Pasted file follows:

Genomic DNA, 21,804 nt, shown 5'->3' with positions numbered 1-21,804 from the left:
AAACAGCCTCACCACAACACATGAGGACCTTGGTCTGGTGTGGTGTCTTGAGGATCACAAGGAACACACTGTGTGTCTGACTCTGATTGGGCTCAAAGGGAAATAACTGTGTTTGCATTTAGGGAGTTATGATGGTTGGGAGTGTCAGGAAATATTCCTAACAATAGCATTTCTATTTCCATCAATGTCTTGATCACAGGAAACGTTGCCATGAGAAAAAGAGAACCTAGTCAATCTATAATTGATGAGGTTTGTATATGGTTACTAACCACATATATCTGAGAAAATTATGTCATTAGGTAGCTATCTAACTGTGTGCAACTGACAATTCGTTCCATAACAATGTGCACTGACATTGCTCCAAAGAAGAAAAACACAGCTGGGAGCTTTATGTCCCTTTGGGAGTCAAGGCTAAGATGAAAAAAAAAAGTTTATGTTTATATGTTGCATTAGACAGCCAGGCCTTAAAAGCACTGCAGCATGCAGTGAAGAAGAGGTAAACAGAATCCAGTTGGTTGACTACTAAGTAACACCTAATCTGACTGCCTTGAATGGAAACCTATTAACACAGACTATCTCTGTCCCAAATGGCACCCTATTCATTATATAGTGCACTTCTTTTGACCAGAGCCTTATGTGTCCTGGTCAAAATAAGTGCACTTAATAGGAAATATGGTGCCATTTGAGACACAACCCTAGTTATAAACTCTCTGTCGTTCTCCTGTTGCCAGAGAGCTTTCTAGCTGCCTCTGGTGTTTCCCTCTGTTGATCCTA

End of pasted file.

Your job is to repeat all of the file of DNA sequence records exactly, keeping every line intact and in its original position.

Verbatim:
Genomic DNA, 21,804 nt, shown 5'->3' with positions numbered 1-21,804 from the left:
AAACAGCCTCACCACAACACATGAGGACCTTGGTCTGGTGTGGTGTCTTGAGGATCACAAGGAACACACTGTGTGTCTGACTCTGATTGGGCTCAAAGGGAAATAACTGTGTTTGCATTTAGGGAGTTATGATGGTTGGGAGTGTCAGGAAATATTCCTAACAATAGCATTTCTATTTCCATCAATGTCTTGATCACAGGAAACGTTGCCATGAGAAAAAGAGAACCTAGTCAATCTATAATTGATGAGGTTTGTATATGGTTACTAACCACATATATCTGAGAAAATTATGTCATTAGGTAGCTATCTAACTGTGTGCAACTGACAATTCGTTCCATAACAATGTGCACTGACATTGCTCCAAAGAAGAAAAACACAGCTGGGAGCTTTATGTCCCTTTGGGAGTCAAGGCTAAGATGAAAAAAAAAAGTTTATGTTTATATGTTGCATTAGACAGCCAGGCCTTAAAAGCACTGCAGCATGCAGTGAAGAAGAGGTAAACAGAATCCAGTTGGTTGACTACTAAGTAACACCTAATCTGACTGCCTTGAATGGAAACCTATTAACACAGACTATCTCTGTCCCAAATGGCACCCTATTCATTATATAGTGCACTTCTTTTGACCAGAGCCTTATGTGTCCTGGTCAAAATAAGTGCACTTAATAGGAAATATGGTGCCATTTGAGACACAACCCTAGTTATAAACTCTCTGTCGTTCTCCTGTTGCCAGAGAGCTTTCTAGCTGCCTCTGGTGTTTCCCTCTGTTGATCCTA